Carlos: “To give. “
Dylan: So, there’s a really easy trick for this verb in the preterit indicative. All you have to do is get the stem from the infinitive form, which is simply the letter “d”, and then add the personal endings, which we use for regular “ir” verbs.
Carlos: I see, wait. So, that would mean “-i”, “-iste”, “-io”, “-imos”, “-istais”...
Dylan: “-isteis”
Carlos: “-isteis” I have a problem with that one… and “-ieron”, right?
Dylan: Yeah, but ojo, this time we’re not going to use any accent marks.
Carlos: Got it. Let’s conjugate this sucker.
Dylan: “Dar”.
Carlos: “To give.”
Dylan: “Yo di”.
Carlos: “I gave.”
Dylan: “Tú diste”.
Carlos: “You gave.”
Dylan: “Él dio”.
Carlos: “He gave.”
Dylan: “Nosotros dimos”.
Carlos: “We gave.”
Dylan: “Vosotros disteis”.
Carlos: “You all gave.”
Dylan: “Ellos dieron”.
Carlos: “They gave.” Dylan, how about some examples with “dar” in the preterit tense in the indicative mood?
Dylan: How about “ella no te dio su número de teléfono”?
Carlos: What does that mean?
Dylan: “She didn’t give you her phone number.”
Carlos: Man, come on. You and Nati have been talking. Conspiracy! Conspiracy, I tell you. All right, how about another?
Dylan: “Nosotros dimos regalos en Navidad”.
Carlos: We gave presents for Christmas?
Dylan: Mm-hmm. You got it.
Carlos: I got it. My brain hurts. Ah, two languages. All right, no, no, no. Moving on. How about the verbs “ser” and “ir”?
Dylan: Muy bien. Well, these are pretty irregular but the good thing is that their forms are identical in the preterit tense.
Carlos: What do you mean identical?
Dylan: Yes, grasshopper. This means that the context will let us know which one is being used.
Carlos: And, Dylan, do you have one of those secret tips for me?
Dylan: Actually, Carlos, these ones you just going to have to memorize since they’re really irregular.
Carlos: Okay, well, I guess that means I’m going to have to forget something else in other to make room.
Dylan: ¡Ay, Dios! Let’s conjugate these verbs.
Carlos: Okay.
Dylan: “Ser”, “ir”.
Carlos: “To be”, “to go.”
Dylan: “Yo fui”.
Carlos: “I was”, “I went.”
Dylan: “Tú fuiste”.
Carlos: “You were”, “you went.”
Dylan: “Él fue”.
Carlos: “He was”, “he went.”
Dylan: “Nosotros fuimos”.
Carlos: “We were”, “we went.”
Dylan: “Vosotros fuisteis”.
Carlos: “You all were”, “you all went.”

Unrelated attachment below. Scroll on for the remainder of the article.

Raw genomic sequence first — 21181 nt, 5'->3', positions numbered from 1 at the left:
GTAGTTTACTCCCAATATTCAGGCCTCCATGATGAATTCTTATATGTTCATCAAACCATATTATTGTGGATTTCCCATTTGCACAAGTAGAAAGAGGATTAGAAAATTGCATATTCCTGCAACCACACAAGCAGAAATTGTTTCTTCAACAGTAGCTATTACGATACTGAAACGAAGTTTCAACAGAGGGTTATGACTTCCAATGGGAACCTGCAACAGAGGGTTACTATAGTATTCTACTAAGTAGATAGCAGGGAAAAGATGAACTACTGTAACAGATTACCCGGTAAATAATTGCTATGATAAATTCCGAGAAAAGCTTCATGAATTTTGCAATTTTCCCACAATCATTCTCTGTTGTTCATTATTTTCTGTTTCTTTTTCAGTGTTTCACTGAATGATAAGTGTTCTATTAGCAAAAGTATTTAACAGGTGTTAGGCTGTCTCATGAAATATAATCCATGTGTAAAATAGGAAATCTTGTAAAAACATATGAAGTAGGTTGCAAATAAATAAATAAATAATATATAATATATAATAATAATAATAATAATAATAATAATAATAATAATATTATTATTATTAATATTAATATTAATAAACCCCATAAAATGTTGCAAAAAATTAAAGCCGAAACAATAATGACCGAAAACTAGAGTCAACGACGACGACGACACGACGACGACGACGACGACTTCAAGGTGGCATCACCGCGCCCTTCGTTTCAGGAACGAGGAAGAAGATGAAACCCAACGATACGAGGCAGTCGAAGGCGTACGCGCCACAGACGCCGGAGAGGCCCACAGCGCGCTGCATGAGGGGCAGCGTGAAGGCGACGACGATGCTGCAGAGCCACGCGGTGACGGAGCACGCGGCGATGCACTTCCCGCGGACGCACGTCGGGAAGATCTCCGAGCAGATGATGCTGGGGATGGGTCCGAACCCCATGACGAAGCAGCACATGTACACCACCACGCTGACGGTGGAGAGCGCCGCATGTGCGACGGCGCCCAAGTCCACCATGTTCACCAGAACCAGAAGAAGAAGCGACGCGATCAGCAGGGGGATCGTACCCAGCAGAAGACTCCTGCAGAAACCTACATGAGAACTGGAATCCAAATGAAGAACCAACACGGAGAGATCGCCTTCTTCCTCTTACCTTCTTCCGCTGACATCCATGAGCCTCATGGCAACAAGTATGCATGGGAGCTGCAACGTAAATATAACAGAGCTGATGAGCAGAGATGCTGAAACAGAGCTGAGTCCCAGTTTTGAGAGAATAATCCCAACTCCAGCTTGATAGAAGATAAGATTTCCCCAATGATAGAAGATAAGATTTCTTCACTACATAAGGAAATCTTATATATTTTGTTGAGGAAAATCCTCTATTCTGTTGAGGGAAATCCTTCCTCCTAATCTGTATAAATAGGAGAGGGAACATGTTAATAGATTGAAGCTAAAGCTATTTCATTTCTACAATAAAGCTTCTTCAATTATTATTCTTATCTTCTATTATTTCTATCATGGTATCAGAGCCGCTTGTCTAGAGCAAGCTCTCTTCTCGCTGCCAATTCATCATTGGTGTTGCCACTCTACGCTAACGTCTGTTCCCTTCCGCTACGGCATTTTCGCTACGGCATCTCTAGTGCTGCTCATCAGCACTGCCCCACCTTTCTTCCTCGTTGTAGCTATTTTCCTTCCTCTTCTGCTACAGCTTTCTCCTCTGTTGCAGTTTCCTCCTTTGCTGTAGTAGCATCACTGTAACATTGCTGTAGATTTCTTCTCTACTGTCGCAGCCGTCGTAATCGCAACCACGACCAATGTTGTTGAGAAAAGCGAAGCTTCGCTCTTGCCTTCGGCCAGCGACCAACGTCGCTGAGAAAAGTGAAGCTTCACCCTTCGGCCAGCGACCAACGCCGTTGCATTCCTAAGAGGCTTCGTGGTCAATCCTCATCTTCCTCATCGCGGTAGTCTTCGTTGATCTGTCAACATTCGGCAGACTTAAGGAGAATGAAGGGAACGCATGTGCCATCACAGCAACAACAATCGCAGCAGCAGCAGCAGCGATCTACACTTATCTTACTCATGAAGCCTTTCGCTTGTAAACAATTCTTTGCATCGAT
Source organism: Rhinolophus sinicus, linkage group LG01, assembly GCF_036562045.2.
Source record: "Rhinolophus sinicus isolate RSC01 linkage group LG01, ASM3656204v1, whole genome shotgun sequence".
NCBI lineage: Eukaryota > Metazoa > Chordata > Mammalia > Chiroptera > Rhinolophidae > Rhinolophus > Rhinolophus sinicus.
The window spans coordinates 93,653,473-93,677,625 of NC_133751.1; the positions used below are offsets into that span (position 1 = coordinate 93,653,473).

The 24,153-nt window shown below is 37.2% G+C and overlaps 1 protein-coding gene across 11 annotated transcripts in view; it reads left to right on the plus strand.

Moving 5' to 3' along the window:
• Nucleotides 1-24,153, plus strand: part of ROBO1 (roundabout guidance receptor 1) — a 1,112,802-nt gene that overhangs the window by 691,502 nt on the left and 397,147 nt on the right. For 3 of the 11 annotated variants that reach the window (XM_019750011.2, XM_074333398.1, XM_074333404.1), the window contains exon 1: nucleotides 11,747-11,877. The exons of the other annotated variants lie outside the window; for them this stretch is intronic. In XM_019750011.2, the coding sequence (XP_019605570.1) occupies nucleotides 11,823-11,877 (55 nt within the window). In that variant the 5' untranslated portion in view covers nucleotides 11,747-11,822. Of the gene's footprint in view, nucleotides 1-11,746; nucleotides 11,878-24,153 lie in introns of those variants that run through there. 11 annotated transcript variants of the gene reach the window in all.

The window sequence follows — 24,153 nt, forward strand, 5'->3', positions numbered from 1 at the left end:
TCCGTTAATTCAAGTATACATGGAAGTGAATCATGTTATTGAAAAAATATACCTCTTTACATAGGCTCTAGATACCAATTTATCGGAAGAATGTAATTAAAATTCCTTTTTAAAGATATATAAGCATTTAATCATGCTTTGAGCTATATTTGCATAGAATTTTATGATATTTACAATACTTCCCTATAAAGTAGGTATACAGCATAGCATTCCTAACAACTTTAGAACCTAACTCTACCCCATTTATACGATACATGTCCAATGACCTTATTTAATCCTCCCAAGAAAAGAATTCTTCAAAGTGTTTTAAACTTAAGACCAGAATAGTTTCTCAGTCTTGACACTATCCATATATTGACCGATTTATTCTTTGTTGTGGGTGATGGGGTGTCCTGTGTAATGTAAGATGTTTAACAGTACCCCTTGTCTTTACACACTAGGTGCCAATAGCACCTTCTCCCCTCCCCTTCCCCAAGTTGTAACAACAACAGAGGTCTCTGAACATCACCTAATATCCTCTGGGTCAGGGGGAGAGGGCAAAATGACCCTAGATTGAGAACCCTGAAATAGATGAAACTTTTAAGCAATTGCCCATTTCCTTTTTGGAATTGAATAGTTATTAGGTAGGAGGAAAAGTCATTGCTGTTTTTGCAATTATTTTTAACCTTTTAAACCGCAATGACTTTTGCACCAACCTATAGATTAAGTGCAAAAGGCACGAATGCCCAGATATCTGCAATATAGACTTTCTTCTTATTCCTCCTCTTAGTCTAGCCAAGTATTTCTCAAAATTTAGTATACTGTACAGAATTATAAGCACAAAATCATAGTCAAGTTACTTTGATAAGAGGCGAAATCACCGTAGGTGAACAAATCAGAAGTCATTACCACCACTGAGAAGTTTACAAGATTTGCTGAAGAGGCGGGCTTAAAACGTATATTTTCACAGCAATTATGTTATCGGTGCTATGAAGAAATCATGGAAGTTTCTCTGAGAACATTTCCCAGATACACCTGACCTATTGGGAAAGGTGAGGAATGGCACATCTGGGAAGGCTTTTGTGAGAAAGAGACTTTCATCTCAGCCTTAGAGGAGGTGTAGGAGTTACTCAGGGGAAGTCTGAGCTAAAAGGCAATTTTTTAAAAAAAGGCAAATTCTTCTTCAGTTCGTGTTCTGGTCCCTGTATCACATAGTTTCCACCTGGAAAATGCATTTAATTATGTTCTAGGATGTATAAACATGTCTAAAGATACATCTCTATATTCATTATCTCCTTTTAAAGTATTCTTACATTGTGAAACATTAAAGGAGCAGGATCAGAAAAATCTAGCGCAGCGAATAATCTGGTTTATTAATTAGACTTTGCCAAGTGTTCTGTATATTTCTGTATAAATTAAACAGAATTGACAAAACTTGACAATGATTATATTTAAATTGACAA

Dylan: “Ellos fueron”.
Carlos: “They were”, “they went.” Dylan, now, can we have a few examples with “ser” and “ir” in the preterit tense in the indicative mood? I’m sorry, you’re the resident Spanish speaker, you’re the one who has to give me examples. If you like say, “Carlos, give me an example with the word ‘book’, in English,” I’d be like, “I read books.” Okay?
Dylan: Well, all right. For example, with the verb “ser”. Let’s say that we are talking in person and you get a phone call. You take it and you talk for a minute, and then hang up. I could ask you, “¿Quien fue?”
Carlos: Let me guess… “Who was it?”
Dylan: You got it.
Carlos: All right. And what about an example with “ir”?
Dylan: That’s easy. Let’s say that there’s a big show downtown and I want to know if you went. I could ask you “¿Fuiste a la exhibición en el centro?”. “Did you go to the art show downtown?”
Carlos: Actually, I did and I quite enjoyed it. It was spectacular form of …
Dylan: Carlos, Carlos, Carlos…
Carlos: I don’t know what I am talking about at all, but am just trying to say, I see. Okay, one more, the verb “venir”.
Dylan: Now, for this one I do have a secret tip.
Carlos: For real? What’s that?
Dylan: Natalia usually makes you beg for things like this, right?
Carlos: Seriously, this has nothing to do with anything, so let’s just go down for the...
Dylan: You know what, if you don’t want to know…
Carlos: Well, I don’t. But, you know, if our audience needs to know, they need to know. So, pretty please with a cherry on top, and whip cream, and all that good stuff that the ice cream people put on…
Dylan: Okay, okay. I guess I do it. So, here it goes: with the verb “venir” in the preterit tense of the indicative mood, we have a stem change.